Editors' Note: The rating on this review has been lowered from due to changes in the competitive marketplace.
HD Radio is the new digital broadcasting standard that has been available in the U.S. for the past several years. While the HD stations are just static-free duplicates of the FM (and some AM) ones you already listen to, the format also offers HD2 (multicast) stations in many markets--digital-only substations that you can't receive on analog radios. Compatible hardware has been slow in coming to market, but 2007 saw HD Radio being included in more products--and the price for standalone HD Radios finally dipping below $200. The Sangean HDR-1 falls into the latter group, and competes directly with similar tabletop HD Radio models from Boston Acoustics, Cambridge SoundWorks, and Sony.
Most of the aforementioned radios are extremely similar, so choosing between them often comes down to a matter of personal taste. With its real wood enclosure and a plastic-louvered speaker grille, the Sangean is perhaps the most genuinely "retro" looking unit of the bunch. If not for the center-mounted LCD readout, you would swear it was straight out of the 1950s--we half expected to hear Red Barber calling a Brooklyn Dodgers game when we powered it up. Dimensions are about standard for a tabletop model: 4.5 inches tall by 11.5 inches wide by 7.5 inches deep, and the wood casing gives the unit a nice heft.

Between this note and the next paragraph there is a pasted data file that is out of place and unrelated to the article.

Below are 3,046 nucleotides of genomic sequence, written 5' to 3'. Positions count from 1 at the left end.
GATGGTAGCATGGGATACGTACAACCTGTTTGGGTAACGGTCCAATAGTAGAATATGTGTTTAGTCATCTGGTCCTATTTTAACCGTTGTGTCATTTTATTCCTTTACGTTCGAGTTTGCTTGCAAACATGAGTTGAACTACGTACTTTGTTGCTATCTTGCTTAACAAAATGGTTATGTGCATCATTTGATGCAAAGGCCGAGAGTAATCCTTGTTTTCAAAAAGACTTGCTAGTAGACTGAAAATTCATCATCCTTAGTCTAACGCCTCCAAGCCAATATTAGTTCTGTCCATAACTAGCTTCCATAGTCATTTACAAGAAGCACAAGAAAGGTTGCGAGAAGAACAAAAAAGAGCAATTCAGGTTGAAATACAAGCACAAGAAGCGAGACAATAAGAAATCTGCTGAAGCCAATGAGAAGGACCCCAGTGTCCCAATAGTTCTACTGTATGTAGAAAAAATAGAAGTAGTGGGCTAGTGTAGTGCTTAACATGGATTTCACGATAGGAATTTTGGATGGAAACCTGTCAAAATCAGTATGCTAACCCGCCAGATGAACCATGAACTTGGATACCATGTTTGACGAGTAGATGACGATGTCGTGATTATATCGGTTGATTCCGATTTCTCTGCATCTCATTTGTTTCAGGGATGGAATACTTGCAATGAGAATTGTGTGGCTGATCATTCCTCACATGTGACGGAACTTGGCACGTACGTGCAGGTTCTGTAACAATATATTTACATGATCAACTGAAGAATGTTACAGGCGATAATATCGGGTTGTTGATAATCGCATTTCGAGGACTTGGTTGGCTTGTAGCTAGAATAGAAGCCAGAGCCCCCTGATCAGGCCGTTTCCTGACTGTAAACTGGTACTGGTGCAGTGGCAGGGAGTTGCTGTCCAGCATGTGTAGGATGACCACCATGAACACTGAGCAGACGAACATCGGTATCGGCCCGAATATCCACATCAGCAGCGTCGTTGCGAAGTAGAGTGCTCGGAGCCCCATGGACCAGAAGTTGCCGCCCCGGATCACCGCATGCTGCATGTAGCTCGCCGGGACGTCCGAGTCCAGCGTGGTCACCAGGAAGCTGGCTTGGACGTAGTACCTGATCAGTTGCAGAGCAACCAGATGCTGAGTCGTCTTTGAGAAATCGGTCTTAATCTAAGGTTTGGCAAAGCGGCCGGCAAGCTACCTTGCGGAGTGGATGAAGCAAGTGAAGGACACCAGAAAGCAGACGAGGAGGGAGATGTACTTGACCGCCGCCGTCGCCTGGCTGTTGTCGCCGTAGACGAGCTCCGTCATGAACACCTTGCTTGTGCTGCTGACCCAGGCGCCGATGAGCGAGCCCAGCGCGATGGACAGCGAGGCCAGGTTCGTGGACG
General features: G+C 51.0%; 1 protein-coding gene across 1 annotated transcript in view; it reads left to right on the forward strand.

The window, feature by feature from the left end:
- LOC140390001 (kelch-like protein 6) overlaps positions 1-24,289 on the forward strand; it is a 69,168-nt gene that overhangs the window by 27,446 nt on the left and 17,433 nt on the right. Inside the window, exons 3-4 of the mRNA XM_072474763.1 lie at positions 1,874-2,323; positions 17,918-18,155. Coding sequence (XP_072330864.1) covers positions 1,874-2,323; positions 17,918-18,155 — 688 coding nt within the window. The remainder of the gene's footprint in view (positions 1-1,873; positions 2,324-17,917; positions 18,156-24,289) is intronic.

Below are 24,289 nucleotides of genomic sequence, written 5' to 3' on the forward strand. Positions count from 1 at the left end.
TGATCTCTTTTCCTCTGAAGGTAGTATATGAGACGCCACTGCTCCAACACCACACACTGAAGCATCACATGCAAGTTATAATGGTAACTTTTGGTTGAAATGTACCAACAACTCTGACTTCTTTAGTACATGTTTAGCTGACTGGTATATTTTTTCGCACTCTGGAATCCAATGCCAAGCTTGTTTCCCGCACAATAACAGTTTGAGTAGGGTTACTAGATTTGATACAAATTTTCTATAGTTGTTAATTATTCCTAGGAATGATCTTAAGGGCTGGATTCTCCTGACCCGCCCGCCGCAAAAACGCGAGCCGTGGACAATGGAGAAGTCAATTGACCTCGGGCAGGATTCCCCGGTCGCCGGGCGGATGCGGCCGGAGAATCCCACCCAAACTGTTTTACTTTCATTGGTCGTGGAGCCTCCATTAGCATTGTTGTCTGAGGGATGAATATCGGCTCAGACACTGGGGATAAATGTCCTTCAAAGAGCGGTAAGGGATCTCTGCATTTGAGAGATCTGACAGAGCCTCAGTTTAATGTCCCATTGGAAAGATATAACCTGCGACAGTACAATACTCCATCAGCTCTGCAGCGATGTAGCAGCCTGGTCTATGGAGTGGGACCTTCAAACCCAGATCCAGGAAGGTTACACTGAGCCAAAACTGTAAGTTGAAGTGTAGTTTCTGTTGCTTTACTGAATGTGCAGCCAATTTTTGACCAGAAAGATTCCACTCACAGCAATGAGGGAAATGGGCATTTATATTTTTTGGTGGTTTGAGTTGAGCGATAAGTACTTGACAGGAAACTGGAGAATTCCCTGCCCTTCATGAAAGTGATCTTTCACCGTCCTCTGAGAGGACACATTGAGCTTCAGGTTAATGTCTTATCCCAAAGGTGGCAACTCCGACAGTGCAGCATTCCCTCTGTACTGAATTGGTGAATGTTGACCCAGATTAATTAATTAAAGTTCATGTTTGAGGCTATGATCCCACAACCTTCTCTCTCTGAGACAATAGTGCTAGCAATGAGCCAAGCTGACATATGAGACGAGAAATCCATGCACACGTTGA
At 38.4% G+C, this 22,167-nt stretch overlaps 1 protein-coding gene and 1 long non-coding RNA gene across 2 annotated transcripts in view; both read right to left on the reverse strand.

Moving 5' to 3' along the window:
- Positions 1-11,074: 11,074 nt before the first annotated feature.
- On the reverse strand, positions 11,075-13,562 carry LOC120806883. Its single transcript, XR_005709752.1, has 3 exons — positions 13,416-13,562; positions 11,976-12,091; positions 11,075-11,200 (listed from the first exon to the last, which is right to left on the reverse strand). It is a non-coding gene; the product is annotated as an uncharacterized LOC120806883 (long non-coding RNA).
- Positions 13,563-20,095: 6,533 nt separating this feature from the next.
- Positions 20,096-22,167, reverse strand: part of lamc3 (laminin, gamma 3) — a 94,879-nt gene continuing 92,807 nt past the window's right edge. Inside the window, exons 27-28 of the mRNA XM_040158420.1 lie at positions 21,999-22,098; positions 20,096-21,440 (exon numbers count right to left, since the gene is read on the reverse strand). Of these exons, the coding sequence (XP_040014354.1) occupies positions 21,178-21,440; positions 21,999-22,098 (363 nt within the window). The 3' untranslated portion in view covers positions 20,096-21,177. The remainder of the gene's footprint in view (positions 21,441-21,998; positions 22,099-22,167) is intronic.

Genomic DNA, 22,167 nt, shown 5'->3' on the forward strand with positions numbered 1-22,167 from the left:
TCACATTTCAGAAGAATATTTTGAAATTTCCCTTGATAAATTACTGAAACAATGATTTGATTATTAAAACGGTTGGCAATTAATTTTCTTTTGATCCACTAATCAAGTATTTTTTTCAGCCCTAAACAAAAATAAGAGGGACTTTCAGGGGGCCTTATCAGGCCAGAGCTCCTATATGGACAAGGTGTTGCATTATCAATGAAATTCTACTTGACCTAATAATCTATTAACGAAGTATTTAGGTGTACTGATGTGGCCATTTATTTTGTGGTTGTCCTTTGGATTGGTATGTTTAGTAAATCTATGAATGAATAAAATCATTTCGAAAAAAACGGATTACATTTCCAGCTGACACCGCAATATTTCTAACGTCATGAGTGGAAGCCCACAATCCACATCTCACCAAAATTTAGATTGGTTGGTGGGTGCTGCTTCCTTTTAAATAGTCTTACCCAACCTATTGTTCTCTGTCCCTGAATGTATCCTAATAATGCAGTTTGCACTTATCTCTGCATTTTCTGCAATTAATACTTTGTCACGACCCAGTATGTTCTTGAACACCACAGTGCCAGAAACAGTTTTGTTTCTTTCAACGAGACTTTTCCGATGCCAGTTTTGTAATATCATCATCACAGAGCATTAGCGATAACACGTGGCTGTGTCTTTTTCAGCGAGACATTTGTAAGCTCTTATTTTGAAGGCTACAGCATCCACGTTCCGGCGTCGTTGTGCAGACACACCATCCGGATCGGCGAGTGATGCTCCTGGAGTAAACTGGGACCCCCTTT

Controls are limited to a single knob located just below the LCD. It adjusts volume by default, but clicking it brings up a list of other options on the LCD screen, which are further navigated by clicks and spins. That works great on an iPod, of course, but the Sangean HDR-1 doesn't come close to that legendary Apple ease of use. After some trial and error, you'll eventually get the hang of it, but we often opted to use the 24-button credit card-style remote instead.
In addition to the stereo auxiliary input and headphone jack, the radio's rear panel includes connectors for AM and FM antennas (both are included, or you can attach your own). While there's no built-in iPod dock, the line-in jack will let you connect the Apple player--or any other device--to the HDR-1's speakers.